I asked whether they learnt some lessons from the Rhomb, when each band member eyes quickly darted to me, in unison saying, "Oh, we taught them some lessons."
Overall, how could the experience be bad? "We got to watch Rancid and The Reverend Horton Heat and Bad Religion every day, it was awesome." Says Owen with genuine enthusiasm. He continues with a spark in his eye, "We were blown away to be sitting around having a conversation with Rancid. Talking to someone else from the Bosstones, I mean that's fucking awesome."
A long hot summer...
Summer festivals have started, and the first thing I expected is The Living End to join the staple summer festival bands like Grinspoon, Regurgitator, Spiderbait, etc. Travis is quick to stop me. "I disagree, I don't think we are the staple people. We've toured allot, but we've been selective about where we tour and how we tour. We'd still do pubs and we'd rather do one of those venues for two nights in a row and keep the vibe than get a big venue and pack it out and be big rock stars. It just so happens that when you're releasing an album, what is better publicity is there than to go out and do tours."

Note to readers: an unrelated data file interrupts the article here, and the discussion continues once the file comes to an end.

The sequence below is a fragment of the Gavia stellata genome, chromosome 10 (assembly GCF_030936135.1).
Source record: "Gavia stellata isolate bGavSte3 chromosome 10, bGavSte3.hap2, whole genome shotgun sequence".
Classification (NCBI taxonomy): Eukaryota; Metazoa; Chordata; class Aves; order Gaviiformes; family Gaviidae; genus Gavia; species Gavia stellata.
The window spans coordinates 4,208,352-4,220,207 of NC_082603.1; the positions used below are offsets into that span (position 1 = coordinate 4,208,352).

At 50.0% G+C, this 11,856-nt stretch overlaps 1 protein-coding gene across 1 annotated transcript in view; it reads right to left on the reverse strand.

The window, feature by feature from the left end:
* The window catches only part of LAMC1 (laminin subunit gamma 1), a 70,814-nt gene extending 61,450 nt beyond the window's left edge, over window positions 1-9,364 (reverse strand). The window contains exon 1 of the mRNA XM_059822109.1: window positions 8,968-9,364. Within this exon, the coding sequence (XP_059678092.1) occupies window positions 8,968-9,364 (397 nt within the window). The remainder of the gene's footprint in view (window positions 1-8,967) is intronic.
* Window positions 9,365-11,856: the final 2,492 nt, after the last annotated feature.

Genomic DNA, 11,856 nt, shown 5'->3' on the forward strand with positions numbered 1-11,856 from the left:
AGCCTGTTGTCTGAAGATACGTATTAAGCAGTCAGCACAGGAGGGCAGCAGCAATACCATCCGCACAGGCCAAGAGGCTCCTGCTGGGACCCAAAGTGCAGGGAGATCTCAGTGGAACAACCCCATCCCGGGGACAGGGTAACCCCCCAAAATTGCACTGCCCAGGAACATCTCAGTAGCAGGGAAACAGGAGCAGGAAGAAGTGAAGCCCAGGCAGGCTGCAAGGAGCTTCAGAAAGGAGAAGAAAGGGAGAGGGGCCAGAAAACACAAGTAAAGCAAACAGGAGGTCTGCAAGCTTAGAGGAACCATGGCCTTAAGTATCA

Scott is also slightly defensive saying, "We've never done Homebake before. We've never done the Big Day Out." Travis continues, "We've never done Livid before. The only thing we ever did was Push Over and that's because it's good and we support it anyway."
Scott is satisfied, "And Rancid are playing, fuck it, why not?"
And why are they doing the Big Day Out over warped? "I think we're getting stereotyped into doing punk shows so if we get the chance to do something different, we'll do it." says Scott. Chris finishes with what we all knew, "Everyone expects The Living End to do the Warped tour."
So what's better for this live machine. At Push Over, many said that The Living End shot from a great height over Rancid and I know they took the trophy away at The Falls last year. Scott clarifies "There's nothing like the festival, seeing a huge amount of people but it's great to do a pub tour and you're shoulder to shoulder with each other and there's not, say Regurgitator and people from bands standing beside you."
"I feel really naked on big festival stages." Chris says.
Scott admits, "I'm more paranoid about what I'm doing on stage than the people in the audience so I just love being in the pubs." And the difference is, Travis reveals, "If you drop a drumstick or something like that at a festival, no one even notices. You just grab another one and keep playing because the sound takes that long to get to them anyway. At least at a club when you drop a drumstick and look into the crowd, someone's looking back at you thinking 'Hey, I saw you buddy.' It's sorta cool like that."
Back in the 50's...